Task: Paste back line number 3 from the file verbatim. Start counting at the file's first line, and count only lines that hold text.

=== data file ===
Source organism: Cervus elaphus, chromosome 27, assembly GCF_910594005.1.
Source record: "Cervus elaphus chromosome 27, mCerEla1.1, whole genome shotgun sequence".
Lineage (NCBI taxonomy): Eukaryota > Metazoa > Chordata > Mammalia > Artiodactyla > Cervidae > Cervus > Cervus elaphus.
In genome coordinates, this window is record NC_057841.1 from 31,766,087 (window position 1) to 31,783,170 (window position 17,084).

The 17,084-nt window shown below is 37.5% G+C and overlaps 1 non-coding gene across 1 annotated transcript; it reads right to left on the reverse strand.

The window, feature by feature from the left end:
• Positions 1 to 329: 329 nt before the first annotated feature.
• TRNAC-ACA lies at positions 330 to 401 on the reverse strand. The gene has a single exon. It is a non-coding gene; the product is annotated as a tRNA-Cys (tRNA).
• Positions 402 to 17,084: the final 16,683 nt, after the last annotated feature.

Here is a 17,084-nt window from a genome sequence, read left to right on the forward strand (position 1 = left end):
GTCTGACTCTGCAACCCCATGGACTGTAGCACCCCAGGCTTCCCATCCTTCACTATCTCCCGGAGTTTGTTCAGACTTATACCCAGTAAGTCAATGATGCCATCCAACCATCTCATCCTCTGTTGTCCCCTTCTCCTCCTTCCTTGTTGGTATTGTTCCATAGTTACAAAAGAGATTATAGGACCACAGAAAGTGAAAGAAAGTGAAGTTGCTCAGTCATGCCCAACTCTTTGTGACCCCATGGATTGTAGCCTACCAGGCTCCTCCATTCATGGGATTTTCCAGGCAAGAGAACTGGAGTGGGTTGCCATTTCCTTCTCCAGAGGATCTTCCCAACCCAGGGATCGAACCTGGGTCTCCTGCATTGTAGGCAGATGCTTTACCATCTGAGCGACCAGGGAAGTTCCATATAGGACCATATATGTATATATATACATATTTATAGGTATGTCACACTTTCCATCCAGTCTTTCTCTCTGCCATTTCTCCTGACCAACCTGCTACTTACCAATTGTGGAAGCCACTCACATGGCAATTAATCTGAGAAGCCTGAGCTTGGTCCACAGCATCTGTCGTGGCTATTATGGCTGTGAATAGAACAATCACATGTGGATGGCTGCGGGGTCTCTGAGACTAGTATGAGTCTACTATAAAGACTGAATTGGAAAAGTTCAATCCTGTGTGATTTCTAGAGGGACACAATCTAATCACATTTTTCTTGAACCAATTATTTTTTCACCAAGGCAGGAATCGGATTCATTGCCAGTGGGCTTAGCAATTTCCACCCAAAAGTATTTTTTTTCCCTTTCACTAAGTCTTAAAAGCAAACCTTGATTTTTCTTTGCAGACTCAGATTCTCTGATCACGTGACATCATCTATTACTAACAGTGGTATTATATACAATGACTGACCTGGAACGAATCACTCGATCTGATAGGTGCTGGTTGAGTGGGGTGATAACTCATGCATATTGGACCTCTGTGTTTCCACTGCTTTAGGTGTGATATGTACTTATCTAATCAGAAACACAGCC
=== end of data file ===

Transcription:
Lineage (NCBI taxonomy): Eukaryota > Metazoa > Chordata > Mammalia > Artiodactyla > Cervidae > Cervus > Cervus elaphus.